Conclusion of Gikongoro Secondary School Ecological Latrines Project – Rwanda

This project has been completed under the direction of Peace Corps Volunteer Camille Simpson. To read about the beginning of the project, CLICK HERE.

The project was to construct 2 new composting latrines at the school.

Camille reports:

With a few weather and financial setbacks, Groupe Scolaire Gikongoro has finally successfully managed to complete the Water Charity ecological latrine project.

The construction began with the leveling of the foundation, the erection of individual latrine frames, and the laying of the piping. Upon the arrival of the wooden doors and roofing from local carpenters and welders, the work was completed.

With only 2 ecological latrines to be constructed, and after the local Gasaka sector office received notice of this project and favored the project idea, they volunteered to help support the construction of an additional 4 more ecological latrines. Groupe Scolaire Gikongoro now offers a total of 6 brand new ecological latrines for the use of 198 female students, teachers, and visitors.

With the new concept of compost latrines being implemented across Rwanda, and the Groupe Scolaire project being the second school in the Gasaka sector to adopt this innovative approach, the project idea sparked a lot of interest and attention from neighboring schools. The Groupe Scolaire has been and will continue to be a model approach for nearby schools to learning more about innovative ways to maximize their school’s food security by using compost and to receive education on the function of the new compost latrine approach.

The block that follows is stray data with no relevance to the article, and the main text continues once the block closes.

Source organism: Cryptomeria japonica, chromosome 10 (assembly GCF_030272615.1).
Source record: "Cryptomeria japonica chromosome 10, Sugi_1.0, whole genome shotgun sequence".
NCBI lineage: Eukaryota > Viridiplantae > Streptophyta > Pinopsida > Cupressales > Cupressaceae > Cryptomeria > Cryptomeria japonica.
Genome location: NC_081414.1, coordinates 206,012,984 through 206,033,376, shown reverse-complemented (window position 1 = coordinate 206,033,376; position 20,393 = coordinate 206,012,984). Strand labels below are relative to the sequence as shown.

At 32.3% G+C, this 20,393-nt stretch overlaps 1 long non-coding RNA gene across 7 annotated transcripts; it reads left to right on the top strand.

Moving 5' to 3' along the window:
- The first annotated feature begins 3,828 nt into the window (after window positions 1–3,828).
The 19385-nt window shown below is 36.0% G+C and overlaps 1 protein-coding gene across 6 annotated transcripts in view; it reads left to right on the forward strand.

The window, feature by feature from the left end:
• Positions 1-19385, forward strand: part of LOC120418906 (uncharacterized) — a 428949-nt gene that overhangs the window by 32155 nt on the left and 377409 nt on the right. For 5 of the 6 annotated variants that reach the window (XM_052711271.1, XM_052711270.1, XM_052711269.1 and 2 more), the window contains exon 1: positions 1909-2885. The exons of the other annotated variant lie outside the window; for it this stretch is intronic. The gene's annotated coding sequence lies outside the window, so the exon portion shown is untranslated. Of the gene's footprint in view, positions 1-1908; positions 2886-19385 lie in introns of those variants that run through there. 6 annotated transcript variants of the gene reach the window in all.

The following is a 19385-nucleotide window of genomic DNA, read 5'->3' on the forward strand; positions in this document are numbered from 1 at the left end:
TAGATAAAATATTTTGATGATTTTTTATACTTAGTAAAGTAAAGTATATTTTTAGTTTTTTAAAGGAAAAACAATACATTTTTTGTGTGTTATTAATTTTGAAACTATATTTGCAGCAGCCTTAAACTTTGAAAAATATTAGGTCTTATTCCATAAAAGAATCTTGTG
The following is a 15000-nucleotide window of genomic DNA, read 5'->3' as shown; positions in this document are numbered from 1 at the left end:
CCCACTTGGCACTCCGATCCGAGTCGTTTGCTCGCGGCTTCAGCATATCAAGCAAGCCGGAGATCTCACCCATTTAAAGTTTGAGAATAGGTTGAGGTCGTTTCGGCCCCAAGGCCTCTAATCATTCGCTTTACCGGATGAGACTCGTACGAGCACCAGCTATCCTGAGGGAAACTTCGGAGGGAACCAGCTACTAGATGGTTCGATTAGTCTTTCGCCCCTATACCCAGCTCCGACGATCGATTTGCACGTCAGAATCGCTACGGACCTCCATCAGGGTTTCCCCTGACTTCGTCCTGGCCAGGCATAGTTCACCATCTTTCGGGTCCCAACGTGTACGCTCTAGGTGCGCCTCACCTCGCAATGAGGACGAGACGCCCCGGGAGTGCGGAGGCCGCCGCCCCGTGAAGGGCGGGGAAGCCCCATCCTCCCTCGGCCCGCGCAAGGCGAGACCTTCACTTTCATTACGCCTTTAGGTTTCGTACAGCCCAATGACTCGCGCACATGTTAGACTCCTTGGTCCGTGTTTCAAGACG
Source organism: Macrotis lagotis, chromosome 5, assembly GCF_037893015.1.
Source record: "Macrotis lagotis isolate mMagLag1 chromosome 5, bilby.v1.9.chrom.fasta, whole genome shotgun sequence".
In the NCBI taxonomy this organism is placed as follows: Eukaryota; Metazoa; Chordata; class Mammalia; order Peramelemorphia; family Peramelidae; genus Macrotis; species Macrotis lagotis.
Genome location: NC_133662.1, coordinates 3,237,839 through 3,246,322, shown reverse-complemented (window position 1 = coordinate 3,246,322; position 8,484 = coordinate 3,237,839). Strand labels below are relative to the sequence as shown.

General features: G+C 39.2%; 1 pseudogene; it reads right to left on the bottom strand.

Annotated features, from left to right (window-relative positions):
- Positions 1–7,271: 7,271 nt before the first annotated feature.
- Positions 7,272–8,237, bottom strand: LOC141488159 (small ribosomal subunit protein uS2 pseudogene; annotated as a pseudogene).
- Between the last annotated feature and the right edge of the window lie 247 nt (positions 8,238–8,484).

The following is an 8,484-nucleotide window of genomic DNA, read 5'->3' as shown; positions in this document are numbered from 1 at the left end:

With students away from school for summer break, it’s anticipated that once they return in late August and with the nearby rainy season approaching compost accumulated from the new ecological latrines will be used by the students of the nutrition clubs to begin creating kitchen gardens at the schools.

The female students and the headmaster Marieann were so excited to have their own conveniently located private latrines that the headmaster Marieann said “We have plenty of room for our growing number of girls now and I’m excited to see how our gardens will grow with this new concept in place.”

As a Peace Corps volunteer, community member, and friend, I was happy to work together with my community members to implement these compost latrines to help them increase their food security and to serve as a model approach for other schools, and community members to view.

We again wish to thank The Soneva SLOW LIFE Trust for providing the funding for this project.